Finding a good dividend stock isn't easy today, with the stock market again up near all-time highs. But that doesn't mean you can't; you just need to do a little extra legwork. If you are looking for some great dividend buys in May, you might want to consider technology giant Microsoft (NASDAQ:MSFT), drugmaker AstraZeneca (NYSE:AZN), and landlord VEREIT (NYSE:VER). Here's a quick primer on each.

Buy for more than the dividend

Brian Stoffel (Microsoft): Dividend-paying stocks make up a very small part of my personal portfolio -- but that's because I'm decades away from retirement and focus on "growth" stocks. Were I on retirement's doorstep, Microsoft would be one of my top holdings -- both for the business itself and for its dividend.

A jar of coins with the label "dividends" on it.

Image source: Getty Images.

The company's turnaround under CEO Satya Nadella was enough for me to dub it one of the top IT stocks to buy for 2019. Its focus on utilizing the software-as-a-service (SaaS) model with its Office 365 and Azure cloud products has been wildly successful.

And Microsoft's "other" offerings have also panned out well. While the gaming units, for instance, have lagged, that has been more than offset by strength in LinkedIn and PC sales of Window products.

And the company's dividend offers a lot to like. While it currently yields just 1.4%, the dividend only ate up 40% of Microsoft's $34 billion in free cash flow over the past year. That means that the payout is not only very safe but also has lots of room to grow.

More than meets the eye

George Budwell (AstraZeneca): AstraZeneca may not jump off the page as a top dividend stock to buy right now. After all, the company is still dealing with the ripple effects stemming from the loss of exclusivity for former star drugs like Nexium and Crestor. And AstraZeneca's aggressive approach toward restocking its product portfolio -- through licensing deals and acquisitions -- has taken a toll on its balance sheet. Driving this point home, the drugmaker's debt-to-equity ratio now sits at an unsightly 179.6.

AstraZeneca hasn't been able to add any juice to its dividend program in more than four years at this point. In fact, the company's net income isn't even fully covering the dividend at current levels -- an issue that has deeply concerned income investors for awhile now. All of these black marks, however, should start to fade from view in a big way within the next two years -- making now a great time to dig deeper into this top pharma play.

What's the scoop? While AstraZeneca's slow-motion turnaround has taken some unexpected twists and turns, the company is on track to return to solid levels of top-line growth as early as next year. The lowdown is that several of the drugmaker's next-generation products are starting to shine. In cancer, AstraZeneca's Lynparza, Imfinzi, and Tagrisso are all set to be blockbuster products. On the diabetes front, Farxiga, an SGLT2 inhibitor indicated for type 2 diabetes, has a shot at eventually hauling in nearly $3 billion in annual sales. And the blood-thinning agent Brilinta has also transformed into a key component of the drugmaker's turnaround story.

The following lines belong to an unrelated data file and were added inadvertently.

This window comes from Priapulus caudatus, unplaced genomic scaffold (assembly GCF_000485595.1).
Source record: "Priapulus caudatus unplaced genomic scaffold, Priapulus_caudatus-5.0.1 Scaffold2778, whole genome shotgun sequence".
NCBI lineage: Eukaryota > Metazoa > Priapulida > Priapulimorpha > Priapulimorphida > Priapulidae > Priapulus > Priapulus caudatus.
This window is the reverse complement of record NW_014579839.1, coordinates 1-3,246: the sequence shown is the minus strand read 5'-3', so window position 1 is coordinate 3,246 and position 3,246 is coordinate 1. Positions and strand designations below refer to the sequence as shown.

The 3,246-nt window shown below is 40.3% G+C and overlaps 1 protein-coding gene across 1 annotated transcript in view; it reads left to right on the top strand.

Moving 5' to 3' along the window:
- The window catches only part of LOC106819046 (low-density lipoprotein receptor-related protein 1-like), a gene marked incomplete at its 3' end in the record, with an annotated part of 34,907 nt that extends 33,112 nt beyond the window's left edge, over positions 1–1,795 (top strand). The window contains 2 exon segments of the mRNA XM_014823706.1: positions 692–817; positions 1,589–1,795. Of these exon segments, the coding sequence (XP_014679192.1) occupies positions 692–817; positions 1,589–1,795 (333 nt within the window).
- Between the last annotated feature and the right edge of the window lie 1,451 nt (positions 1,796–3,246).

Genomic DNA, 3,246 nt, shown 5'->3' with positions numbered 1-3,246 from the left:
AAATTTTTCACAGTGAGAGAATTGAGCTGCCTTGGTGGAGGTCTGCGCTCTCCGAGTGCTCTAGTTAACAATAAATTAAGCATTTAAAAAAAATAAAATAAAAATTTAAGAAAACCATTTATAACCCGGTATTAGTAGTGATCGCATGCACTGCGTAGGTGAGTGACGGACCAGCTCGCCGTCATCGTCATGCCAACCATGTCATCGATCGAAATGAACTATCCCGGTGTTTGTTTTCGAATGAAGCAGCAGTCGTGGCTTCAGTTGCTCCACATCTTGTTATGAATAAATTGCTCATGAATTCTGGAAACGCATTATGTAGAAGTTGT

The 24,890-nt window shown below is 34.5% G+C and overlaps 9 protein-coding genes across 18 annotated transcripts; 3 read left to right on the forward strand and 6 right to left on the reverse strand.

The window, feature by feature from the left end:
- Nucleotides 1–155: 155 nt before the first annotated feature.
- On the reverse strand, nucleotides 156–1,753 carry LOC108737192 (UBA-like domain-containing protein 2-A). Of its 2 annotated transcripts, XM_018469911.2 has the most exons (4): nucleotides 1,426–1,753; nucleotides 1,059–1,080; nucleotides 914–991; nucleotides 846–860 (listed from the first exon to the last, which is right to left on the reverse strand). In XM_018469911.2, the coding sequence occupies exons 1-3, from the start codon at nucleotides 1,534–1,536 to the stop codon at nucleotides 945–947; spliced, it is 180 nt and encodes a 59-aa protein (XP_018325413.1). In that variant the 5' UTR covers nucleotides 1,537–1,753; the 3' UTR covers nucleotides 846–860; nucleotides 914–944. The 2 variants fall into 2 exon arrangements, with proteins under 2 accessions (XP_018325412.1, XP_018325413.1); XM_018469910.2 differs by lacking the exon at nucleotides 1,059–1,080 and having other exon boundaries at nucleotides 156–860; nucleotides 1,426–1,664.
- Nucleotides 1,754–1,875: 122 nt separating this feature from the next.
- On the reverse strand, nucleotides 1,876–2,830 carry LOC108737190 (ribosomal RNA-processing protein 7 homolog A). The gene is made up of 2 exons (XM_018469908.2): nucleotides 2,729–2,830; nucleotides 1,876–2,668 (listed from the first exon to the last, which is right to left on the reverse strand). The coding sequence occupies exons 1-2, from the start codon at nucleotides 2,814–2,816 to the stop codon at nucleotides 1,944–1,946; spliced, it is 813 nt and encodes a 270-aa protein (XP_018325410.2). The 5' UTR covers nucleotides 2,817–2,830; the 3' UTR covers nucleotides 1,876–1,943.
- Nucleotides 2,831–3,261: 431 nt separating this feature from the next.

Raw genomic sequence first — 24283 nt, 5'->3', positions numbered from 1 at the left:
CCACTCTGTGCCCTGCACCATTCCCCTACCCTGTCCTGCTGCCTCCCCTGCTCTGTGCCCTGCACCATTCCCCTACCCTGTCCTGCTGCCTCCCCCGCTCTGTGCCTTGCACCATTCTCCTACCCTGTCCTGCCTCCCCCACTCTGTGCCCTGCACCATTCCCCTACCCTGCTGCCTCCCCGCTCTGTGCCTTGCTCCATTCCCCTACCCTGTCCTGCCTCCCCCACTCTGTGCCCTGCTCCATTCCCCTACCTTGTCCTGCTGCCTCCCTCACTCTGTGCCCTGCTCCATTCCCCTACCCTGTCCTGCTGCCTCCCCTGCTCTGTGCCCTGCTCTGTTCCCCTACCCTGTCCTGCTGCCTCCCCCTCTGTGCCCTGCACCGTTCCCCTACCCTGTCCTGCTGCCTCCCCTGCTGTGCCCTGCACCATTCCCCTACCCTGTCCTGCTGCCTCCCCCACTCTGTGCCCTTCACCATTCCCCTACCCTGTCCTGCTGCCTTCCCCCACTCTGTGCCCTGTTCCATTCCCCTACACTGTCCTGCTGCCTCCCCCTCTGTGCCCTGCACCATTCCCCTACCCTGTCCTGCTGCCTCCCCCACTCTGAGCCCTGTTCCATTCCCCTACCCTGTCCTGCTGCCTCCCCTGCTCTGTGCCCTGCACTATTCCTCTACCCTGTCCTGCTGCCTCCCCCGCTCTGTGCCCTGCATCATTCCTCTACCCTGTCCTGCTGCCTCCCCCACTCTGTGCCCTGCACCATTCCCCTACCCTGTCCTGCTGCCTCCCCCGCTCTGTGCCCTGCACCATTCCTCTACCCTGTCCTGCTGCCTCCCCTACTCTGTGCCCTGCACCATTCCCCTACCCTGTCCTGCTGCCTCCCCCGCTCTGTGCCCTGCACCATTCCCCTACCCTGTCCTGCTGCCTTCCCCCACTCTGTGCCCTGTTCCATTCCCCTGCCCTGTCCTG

The bottom line is that AstraZeneca's net income should steadily rise from this point forward, giving it the financial capacity to pay down debt and strengthen its highly coveted dividend program. More to the point, the worst appears to be over for this elite drugmaker, which offers a generous 3.7% yield.

Almost through the storm

Reuben Gregg Brewer (VEREIT): VEREIT is a net lease real estate investment trust (REIT) with a hefty 6.5% yield, nearly twice what its largest competitors offer and three times what you'd get from an S&P 500 Index fund. The reason for the high yield is pretty simple: The company is still working its way back from an accounting error from a few years ago.

The interesting thing here, however, is that it has made massive strides. VEREIT has a new management team led by respected industry veteran Glenn Rufrano. It has rebalanced the portfolio, basically hitting all of its diversification targets and jettisoning noncore assets outside of property ownership. It has regained investment-grade status from the major credit rating agencies. And it has reinstated the dividend (which was suspended for just two quarters) with a solid 80% payout ratio. The only lingering issues are the shareholder lawsuits that resulted from the accounting error.

But even there, the company has made material progress. It has now settled with roughly a third of shareholders for $250 million or so. Taking a conservative view of things, that suggests VEREIT will be able to put these lawsuits behind it for around $1 billion. At the start of 2019, it had around $1.7 billion of availability on its revolving credit facility. It can handle the hit.

VER Dividend Yield (TTM) Chart

VER Dividend Yield (TTM) data by YCharts.

Once the lawsuits are in the past, meanwhile, investors are likely to reevaluate the REIT. That should lead to a trimming of the valuation gap between VEREIT and its peers. If you act now, though, you can collect a generous yield, buying before Wall Street catches on to the improving legal outlook.